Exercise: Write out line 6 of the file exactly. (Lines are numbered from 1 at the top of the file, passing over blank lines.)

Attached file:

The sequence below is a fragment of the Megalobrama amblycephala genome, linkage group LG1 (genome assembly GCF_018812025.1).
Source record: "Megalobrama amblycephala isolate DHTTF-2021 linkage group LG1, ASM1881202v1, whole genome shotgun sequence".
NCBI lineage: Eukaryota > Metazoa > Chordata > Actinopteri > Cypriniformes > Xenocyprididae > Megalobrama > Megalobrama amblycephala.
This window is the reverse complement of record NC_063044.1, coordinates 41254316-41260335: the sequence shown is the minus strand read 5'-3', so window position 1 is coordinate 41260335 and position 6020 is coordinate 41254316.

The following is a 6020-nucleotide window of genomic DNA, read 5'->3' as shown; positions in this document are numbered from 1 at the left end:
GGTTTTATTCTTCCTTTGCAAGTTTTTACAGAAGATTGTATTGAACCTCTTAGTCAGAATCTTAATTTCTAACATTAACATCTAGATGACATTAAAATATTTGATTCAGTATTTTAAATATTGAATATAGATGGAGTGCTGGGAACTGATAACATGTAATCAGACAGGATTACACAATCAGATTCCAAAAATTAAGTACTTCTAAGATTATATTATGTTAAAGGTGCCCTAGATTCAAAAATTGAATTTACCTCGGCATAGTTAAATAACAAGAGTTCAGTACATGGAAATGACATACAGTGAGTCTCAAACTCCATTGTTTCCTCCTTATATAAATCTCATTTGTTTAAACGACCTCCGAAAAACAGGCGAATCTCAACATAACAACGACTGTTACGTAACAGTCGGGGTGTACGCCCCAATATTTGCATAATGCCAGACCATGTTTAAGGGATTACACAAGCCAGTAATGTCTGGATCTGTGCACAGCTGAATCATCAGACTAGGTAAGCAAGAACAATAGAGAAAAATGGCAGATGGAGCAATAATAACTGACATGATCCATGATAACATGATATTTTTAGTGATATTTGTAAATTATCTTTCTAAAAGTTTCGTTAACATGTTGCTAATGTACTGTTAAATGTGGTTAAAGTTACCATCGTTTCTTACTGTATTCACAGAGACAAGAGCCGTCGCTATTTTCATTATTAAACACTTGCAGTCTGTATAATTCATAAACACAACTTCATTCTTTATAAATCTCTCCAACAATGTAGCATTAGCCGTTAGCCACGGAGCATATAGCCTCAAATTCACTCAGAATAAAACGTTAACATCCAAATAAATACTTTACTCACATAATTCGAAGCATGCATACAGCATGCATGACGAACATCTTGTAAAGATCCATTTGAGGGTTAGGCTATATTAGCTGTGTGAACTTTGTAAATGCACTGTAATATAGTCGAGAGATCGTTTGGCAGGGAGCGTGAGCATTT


GGTTTTATTCTTCCTTTGCAAGTTTTTACAGAAGATTGTATTGAACCTCTTAGTCAGAATCTTAATTTCTAACATTAACATCTAGATGACATTAAAATATTTGATTCAGTATTTTAAATATTGAATATAGATGGAGTGCTGGGAACTGATAACATGTAATCAGACAGGATTACACAATCAGATTCCAAAAATTAAGTACTTCTAAGATTATATTATGTTAAAGGTGCCCTAGATTCAAAAATTGAATTTACCTCGGCATAGTTAAATAACAAGAGTTCAGTACATGGAAATGACATACAGTGAGTCTCAAACTCCATTGTTTCCTCCTTATATAAATCTCATTTGTTTAAACGACCTCCGAAAAACAGGCGAATCTCAACATAACAACGACTGTTACGTAACAGTCGGGGTGTACGCCCCAATATTTGCATAATGCCAGACCATGTTTAAGGGATTACACAAGCCAGTAATGTCTGGATCTGTGCACAGCTGAATCATCAGACTAGGTAAGCAAGAACAATAGAGAAAAATGGCAGATGGAGCAATAATAACTGACATGATCCATGATAACATGATATTTTTAGTGATATTTGTAAATTATCTTTCTAAAAGTTTCGTTAACATGTTGCTAATGTACTGTTAAATGTGGTTAAAGTTACCATCGTTTCTTACTGTATTCACAGAGACAAGAGCCGTCGCTATTTTCATTATTAAACACTTGCAGTCTGTATAATTCATAAACACAACTTCATTCTTTATAAATCTCTCCAACAATGTAGCATTAGCCGTTAGCCACGGAGCATATAGCCTCAAATTCACTCAGAATAAAACGTTAACATCCAAATAAATACTTTACTCACATAATTCGAAGCATGCATACAGCATGCATGACGAACATCTTGTAAAGATCCATTTGAGGGTTAGGCTATATTAGCTGTGTGAACTTTGTAAATGCACTGTAATATAGTCGAGAGATCGTTTGGCAGGGAGCGTGAGCATTT